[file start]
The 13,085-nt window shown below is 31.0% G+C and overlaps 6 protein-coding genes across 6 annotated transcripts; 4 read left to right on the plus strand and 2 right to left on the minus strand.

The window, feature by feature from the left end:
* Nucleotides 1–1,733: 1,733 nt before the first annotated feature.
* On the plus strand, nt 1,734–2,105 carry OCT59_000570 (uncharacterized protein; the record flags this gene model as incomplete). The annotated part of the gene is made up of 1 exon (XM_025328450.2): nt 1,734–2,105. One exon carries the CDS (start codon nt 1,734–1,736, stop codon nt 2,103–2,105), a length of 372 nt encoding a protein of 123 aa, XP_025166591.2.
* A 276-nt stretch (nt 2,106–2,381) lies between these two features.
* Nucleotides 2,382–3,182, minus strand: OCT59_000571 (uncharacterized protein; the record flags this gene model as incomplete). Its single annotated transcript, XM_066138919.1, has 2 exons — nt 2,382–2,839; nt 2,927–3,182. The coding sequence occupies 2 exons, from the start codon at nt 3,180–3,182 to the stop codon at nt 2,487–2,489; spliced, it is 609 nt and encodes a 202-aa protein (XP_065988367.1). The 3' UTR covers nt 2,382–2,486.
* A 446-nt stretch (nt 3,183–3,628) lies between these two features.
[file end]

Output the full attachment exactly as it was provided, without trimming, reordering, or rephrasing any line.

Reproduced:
The 13,085-nt window shown below is 31.0% G+C and overlaps 6 protein-coding genes across 6 annotated transcripts; 4 read left to right on the plus strand and 2 right to left on the minus strand.

The window, feature by feature from the left end:
* Nucleotides 1–1,733: 1,733 nt before the first annotated feature.
* On the plus strand, nt 1,734–2,105 carry OCT59_000570 (uncharacterized protein; the record flags this gene model as incomplete). The annotated part of the gene is made up of 1 exon (XM_025328450.2): nt 1,734–2,105. One exon carries the CDS (start codon nt 1,734–1,736, stop codon nt 2,103–2,105), a length of 372 nt encoding a protein of 123 aa, XP_025166591.2.
* A 276-nt stretch (nt 2,106–2,381) lies between these two features.
* Nucleotides 2,382–3,182, minus strand: OCT59_000571 (uncharacterized protein; the record flags this gene model as incomplete). Its single annotated transcript, XM_066138919.1, has 2 exons — nt 2,382–2,839; nt 2,927–3,182. The coding sequence occupies 2 exons, from the start codon at nt 3,180–3,182 to the stop codon at nt 2,487–2,489; spliced, it is 609 nt and encodes a 202-aa protein (XP_065988367.1). The 3' UTR covers nt 2,382–2,486.
* A 446-nt stretch (nt 3,183–3,628) lies between these two features.